Monday, 10 June 2024

5:00-6:40 pm Paris time

Zoom lecture


Berlin 1936:

Hitler’s Olympic Games

with Sylvie Koneski




The American sprinter Jesse Owens, winner of four gold medals at the Berlin Olympics of 1936
The American sprinter Jesse Owens, winner of four gold medals at the Berlin Olympics of 1936

When, in 1931, the International Olympic Committee awarded the 1936 Olympic Games to Berlin, it was hoping to bring Germany back into the concert of nations 18 years after the end of WWI and did not, then, imagine Hitler coming to power.

 

On August 1, 1936. Adolf Hitler triumphantly declared open the 11th Olympic Games of the modern era. Prior to the Games, Joseph Goebbels organized a massive national and international propaganda campaign. Cinema was a major propaganda tool for the regime, and the Führer commissioned a long documentary film, a visual ode to the Olympics. He entrusted the task to Leni Riefenstahl who was close to the Nazi leadership.

 

Riefenstahl obtained immense resources, released by order of the Führer himself, assembled a team of three hundred people, and experimented with all kinds of shooting techniques, using the most modern technology of the time. The result is aesthetically striking. “Olympia” opened in Berlin on April 20, 1938, on Hitler's birthday.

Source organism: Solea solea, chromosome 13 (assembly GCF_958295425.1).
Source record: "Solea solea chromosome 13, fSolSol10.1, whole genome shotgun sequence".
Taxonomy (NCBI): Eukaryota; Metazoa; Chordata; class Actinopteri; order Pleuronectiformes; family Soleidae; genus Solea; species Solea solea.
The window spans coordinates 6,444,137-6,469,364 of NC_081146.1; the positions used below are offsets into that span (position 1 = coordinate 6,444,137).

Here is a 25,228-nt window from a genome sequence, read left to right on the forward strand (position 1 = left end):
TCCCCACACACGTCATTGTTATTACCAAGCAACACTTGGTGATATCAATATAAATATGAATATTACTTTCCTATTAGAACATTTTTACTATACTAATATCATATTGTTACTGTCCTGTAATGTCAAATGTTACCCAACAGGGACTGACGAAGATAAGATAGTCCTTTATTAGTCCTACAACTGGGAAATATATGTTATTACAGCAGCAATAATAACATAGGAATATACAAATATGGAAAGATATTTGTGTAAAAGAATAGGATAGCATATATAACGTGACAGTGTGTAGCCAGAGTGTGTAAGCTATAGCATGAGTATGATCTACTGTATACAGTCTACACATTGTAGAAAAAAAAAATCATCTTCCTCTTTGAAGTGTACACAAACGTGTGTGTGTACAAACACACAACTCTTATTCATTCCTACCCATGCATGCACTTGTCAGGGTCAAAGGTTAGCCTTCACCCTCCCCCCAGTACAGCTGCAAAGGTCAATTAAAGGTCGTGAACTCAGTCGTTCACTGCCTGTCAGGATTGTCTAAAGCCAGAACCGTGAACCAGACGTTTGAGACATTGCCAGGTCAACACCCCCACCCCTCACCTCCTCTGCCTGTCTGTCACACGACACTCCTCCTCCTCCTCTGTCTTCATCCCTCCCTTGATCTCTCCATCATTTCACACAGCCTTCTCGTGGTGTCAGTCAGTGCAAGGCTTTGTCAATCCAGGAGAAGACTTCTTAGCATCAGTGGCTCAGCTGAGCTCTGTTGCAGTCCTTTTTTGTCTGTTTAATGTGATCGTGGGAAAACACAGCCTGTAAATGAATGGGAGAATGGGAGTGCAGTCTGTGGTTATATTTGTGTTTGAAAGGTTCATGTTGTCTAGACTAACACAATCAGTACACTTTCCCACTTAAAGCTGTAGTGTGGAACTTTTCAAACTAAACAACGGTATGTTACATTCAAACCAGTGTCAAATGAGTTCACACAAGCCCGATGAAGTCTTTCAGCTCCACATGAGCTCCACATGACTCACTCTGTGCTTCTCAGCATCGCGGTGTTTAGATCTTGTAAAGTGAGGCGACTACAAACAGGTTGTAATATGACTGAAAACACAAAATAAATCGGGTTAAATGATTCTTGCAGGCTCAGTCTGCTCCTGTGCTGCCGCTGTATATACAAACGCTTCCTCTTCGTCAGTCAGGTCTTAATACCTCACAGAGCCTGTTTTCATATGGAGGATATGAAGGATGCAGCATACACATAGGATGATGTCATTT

The propaganda and impressive staging of the games made them an international success raising the prestige of the Nazi regime. Yet the world also remembers the Berlin Games as a failure in demonstrating Hitler’s prized belief in the superiority of the Aryan race. With his four gold medals the hero of the Games turned out to be an African American from Cleveland, Ohio, the great Jesse Owens.

 



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